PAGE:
Another option is to give them food. (Sidebar, my sister offered a banana to someone once and they declined it! Maybe he didn’t like bananas.)

Don’t feel obligated to give anyone any money, though. You don’t have to do it. Feeling bad about it all the time will wear you down mentally.

2017-05-24 19.36.12-1-min

Not as bad as you may think

There’s a reason why millions move to New York and never leave. But there are also people who do leave. Don’t be afraid to admit that it isn’t for you long term, but also give it a real chance!

As much as New York has a rep, it’s not a cold and heartless city.

It’s a learning process to thrive in New York. You constantly have to adapt, and being more aware will help with that.

It truly is the place where dreams are made of!

Found this useful? Visiting New York soon? Save this for later!



5 tips for NY-min

  • Hi Chewy,

    Ah, you’re making me want to return! 🙂 I first visited in September 2000 and again in 2013. I was so young in 2000 that I don’t remember much from my first visit other than how difficult it was to get a bed in a youth hostel. I ended up sleeping on a mattress in the corridor of the hostel for a couple of nights – not something I’d do these days! 🙂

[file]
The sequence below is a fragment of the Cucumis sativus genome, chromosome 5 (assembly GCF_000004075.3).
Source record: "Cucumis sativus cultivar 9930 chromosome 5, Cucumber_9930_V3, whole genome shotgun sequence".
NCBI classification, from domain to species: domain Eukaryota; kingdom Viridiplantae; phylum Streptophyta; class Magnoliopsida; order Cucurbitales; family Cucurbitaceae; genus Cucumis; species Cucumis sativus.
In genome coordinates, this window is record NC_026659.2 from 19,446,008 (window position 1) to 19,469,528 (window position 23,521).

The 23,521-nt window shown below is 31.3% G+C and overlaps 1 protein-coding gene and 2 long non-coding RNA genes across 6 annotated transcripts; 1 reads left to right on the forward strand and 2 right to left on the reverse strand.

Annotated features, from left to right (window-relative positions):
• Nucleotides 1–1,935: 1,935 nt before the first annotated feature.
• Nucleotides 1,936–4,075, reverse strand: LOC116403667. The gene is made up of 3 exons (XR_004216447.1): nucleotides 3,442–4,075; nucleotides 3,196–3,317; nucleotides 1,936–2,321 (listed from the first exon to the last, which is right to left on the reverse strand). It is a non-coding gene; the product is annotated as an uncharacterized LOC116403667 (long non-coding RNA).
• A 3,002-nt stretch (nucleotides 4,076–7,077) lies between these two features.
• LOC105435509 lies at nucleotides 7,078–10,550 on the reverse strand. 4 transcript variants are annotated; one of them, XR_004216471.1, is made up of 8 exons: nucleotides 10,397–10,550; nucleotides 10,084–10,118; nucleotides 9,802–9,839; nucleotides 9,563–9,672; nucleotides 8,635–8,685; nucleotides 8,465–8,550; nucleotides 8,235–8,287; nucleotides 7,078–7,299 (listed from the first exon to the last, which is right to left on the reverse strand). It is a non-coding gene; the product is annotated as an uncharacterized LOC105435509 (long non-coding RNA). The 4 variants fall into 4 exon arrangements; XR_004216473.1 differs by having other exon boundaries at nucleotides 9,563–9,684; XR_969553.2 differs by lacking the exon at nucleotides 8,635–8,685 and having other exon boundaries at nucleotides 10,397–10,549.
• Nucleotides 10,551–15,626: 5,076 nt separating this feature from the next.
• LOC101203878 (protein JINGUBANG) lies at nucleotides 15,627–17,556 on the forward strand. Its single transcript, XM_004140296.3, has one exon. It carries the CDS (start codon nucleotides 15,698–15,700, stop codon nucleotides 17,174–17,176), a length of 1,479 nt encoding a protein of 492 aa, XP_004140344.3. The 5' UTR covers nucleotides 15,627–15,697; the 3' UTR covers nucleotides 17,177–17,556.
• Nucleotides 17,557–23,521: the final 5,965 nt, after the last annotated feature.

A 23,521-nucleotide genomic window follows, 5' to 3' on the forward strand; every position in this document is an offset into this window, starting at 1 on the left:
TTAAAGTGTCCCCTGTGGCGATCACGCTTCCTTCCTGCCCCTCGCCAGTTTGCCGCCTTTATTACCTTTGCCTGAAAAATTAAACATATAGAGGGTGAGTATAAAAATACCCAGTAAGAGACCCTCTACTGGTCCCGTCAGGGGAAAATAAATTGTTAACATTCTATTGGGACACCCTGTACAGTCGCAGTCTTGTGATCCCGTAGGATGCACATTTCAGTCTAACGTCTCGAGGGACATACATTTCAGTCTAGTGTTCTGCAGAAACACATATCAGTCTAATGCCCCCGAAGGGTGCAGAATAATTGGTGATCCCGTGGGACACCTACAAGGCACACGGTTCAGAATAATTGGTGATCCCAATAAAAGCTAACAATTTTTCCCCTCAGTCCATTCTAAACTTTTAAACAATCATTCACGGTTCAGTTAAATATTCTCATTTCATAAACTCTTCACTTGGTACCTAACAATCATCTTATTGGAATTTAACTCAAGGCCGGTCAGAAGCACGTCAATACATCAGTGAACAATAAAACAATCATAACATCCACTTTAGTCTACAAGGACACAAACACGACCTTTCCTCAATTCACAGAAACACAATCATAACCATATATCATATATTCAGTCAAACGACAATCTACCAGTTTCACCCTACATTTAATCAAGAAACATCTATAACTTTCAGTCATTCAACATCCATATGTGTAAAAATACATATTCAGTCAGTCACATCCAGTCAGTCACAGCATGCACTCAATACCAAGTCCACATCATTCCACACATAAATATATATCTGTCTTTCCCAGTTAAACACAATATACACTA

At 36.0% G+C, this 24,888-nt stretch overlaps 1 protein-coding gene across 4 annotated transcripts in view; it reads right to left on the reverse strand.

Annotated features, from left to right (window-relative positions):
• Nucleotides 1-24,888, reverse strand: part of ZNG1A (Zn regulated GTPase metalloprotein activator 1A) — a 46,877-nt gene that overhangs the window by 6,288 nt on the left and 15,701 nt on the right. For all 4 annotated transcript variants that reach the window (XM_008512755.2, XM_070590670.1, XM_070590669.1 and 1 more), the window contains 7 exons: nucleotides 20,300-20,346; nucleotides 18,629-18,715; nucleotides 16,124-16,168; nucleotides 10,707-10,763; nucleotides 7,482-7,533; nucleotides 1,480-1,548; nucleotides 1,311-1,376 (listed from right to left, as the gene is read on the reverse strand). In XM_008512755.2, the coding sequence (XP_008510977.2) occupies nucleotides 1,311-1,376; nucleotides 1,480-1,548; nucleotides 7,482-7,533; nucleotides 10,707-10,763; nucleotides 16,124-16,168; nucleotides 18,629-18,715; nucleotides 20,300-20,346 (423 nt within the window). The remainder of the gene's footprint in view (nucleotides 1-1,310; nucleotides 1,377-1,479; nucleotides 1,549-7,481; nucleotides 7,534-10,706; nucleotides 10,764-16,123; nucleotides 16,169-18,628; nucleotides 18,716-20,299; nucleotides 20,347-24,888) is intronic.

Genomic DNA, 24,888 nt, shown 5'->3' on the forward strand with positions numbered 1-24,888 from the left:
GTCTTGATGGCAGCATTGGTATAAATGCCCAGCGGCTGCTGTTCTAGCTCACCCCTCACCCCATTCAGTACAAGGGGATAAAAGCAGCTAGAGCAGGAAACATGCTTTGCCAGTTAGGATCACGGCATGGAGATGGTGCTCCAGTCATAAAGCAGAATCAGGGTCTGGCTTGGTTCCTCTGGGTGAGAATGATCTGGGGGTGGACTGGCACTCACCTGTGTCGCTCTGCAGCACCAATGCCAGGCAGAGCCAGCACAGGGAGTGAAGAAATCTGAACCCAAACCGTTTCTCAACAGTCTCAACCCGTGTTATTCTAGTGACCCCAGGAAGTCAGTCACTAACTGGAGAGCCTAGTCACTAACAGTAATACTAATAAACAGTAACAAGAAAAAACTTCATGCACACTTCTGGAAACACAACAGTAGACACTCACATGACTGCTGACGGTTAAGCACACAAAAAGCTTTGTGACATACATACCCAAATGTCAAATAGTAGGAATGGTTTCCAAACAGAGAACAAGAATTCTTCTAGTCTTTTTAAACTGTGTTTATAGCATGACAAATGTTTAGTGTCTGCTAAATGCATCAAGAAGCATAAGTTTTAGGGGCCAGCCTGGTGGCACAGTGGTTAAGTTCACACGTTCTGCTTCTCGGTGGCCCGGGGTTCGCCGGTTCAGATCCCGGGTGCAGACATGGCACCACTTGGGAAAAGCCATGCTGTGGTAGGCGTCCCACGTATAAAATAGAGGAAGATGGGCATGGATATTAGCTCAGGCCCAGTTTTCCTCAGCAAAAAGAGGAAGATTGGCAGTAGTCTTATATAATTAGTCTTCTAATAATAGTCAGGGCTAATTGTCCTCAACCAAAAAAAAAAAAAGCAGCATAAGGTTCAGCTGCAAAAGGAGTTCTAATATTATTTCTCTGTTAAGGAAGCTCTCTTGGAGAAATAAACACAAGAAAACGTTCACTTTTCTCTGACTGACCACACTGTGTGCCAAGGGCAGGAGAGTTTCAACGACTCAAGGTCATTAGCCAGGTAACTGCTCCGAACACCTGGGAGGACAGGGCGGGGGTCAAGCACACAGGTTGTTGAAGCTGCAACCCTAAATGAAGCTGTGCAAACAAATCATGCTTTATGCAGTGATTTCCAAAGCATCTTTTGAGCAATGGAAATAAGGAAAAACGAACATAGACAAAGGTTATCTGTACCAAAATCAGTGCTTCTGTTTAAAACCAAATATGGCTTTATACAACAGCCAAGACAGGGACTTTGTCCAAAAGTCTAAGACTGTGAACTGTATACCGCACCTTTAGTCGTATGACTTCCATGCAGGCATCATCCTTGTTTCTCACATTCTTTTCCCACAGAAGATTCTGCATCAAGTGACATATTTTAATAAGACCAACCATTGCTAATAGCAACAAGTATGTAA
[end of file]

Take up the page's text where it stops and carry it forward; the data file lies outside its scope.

What has changed the most for you over the years? Did you grow up in Brooklyn?

    • Hey Kati!!

      You should come back!! I know it’s a long way from where you are, but anyway, if you ever do, please let me know!! I don’t know that many hostels, but I do know there is a big one on the Upper West Side. Sounds like a terrifying but interesting experience to sleep on a mattress in a corridor!

      I grew up in Harlem in upper Manhattan. I think the things that have changed the most are the different stores and restaurants that are popping up here. I’m working on a post specifically about my neighborhood has changed, but in short, gentrification has made its mark around here and will only continue to do so.

      Hope you are doing well!!

      • Would love to come back at some stage! 🙂 The last time I was there we had a week but still, I feel like I saw nothing, such a big city with so much to see and do!

        Wasn’t so scary staying in the hostel. I was young, had no idea and was invincible back then, haha. 🙂 And at least I had somewhere to sleep indoors as compared to camping in a park. 🙂

        Looking forward to the post on how your neighbourhood has changed over the years, sounds interesting!!

        • I agree, a week in the city is too short!!!

          I wish I had some old photos of my neighborhood, but unfortunately I don’t. It hasn’t changed too much physically yet though, besides new restaurants. 🙂